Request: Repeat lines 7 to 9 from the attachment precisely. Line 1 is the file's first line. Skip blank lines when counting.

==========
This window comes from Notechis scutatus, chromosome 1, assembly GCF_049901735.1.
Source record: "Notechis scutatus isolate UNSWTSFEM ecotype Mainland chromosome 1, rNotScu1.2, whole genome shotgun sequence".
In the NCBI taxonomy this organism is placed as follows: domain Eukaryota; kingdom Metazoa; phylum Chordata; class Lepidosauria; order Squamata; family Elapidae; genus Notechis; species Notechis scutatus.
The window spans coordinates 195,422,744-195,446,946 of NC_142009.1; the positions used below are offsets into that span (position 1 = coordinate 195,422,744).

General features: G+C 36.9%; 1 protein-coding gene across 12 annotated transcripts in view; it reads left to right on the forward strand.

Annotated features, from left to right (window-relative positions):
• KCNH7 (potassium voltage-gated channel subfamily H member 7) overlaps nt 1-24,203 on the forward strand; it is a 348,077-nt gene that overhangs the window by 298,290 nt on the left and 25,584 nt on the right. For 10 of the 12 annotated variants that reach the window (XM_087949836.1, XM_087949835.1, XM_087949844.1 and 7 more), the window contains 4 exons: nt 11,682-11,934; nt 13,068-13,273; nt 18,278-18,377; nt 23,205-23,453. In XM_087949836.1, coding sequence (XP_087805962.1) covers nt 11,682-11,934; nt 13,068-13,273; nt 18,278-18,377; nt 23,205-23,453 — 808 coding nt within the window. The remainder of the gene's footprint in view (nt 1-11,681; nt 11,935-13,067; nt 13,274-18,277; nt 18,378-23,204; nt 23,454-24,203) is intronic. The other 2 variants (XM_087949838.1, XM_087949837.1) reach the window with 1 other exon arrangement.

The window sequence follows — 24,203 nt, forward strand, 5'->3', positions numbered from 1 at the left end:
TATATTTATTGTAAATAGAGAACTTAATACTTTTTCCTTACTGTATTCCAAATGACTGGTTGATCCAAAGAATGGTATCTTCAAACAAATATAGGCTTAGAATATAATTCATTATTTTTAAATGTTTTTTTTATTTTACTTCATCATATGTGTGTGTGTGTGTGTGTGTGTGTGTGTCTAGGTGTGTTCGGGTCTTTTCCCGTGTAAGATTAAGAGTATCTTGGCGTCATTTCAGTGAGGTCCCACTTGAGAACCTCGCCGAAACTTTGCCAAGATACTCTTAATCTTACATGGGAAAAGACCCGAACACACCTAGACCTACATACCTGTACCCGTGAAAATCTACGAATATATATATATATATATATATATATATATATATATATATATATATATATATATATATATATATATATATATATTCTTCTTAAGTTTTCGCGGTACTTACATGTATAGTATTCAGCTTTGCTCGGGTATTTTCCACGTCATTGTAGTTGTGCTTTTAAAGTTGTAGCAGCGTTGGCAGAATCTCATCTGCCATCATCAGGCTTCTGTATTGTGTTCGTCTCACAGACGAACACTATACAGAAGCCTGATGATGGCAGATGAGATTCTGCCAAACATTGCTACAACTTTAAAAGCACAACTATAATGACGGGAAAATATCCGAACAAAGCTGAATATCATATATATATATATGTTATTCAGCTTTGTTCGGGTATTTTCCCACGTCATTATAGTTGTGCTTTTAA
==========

• KCNH7 (potassium voltage-gated channel subfamily H member 7) overlaps nt 1-24,203 on the forward strand; it is a 348,077-nt gene that overhangs the window by 298,290 nt on the left and 25,584 nt on the right. For 10 of the 12 annotated variants that reach the window (XM_087949836.1, XM_087949835.1, XM_087949844.1 and 7 more), the window contains 4 exons: nt 11,682-11,934; nt 13,068-13,273; nt 18,278-18,377; nt 23,205-23,453. In XM_087949836.1, coding sequence (XP_087805962.1) covers nt 11,682-11,934; nt 13,068-13,273; nt 18,278-18,377; nt 23,205-23,453 — 808 coding nt within the window. The remainder of the gene's footprint in view (nt 1-11,681; nt 11,935-13,067; nt 13,274-18,277; nt 18,378-23,204; nt 23,454-24,203) is intronic. The other 2 variants (XM_087949838.1, XM_087949837.1) reach the window with 1 other exon arrangement.

The window sequence follows — 24,203 nt, forward strand, 5'->3', positions numbered from 1 at the left end:
TATATTTATTGTAAATAGAGAACTTAATACTTTTTCCTTACTGTATTCCAAATGACTGGTTGATCCAAAGAATGGTATCTTCAAACAAATATAGGCTTAGAATATAATTCATTATTTTTAAATGTTTTTTTTATTTTACTTCATCATATGTGTGTGTGTGTGTGTGTGTGTGTGTGTCTAGGTGTGTTCGGGTCTTTTCCCGTGTAAGATTAAGAGTATCTTGGCGTCATTTCAGTGAGGTCCCACTTGAGAACCTCGCCGAAACTTTGCCAAGATACTCTTAATCTTACATGGGAAAAGACCCGAACACACCTAGACCTACATACCTGTACCCGTGAAAATCTACGAATATATATATATATATATATATATATATATATATATATATATATATATATATATATATATATATATATATATATTCTTCTTAAGTTTTCGCGGTACTTACATGTATAGTATTCAGCTTTGCTCGGGTATTTTCCACGTCATTGTAGTTGTGCTTTTAAAGTTGTAGCAGCGTTGGCAGAATCTCATCTGCCATCATCAGGCTTCTGTATTGTGTTCGTCTCACAGACGAACACTATACAGAAGCCTGATGATGGCAGATGAGATTCTGCCAAACATTGCTACAACTTTAAAAGCACAACTATAATGACGGGAAAATATCCGAACAAAGCTGAATATCATATATATATATATGTTATTCAGCTTTGTTCGGGTATTTTCCCACGTCATTATAGTTGTGCTTTTAA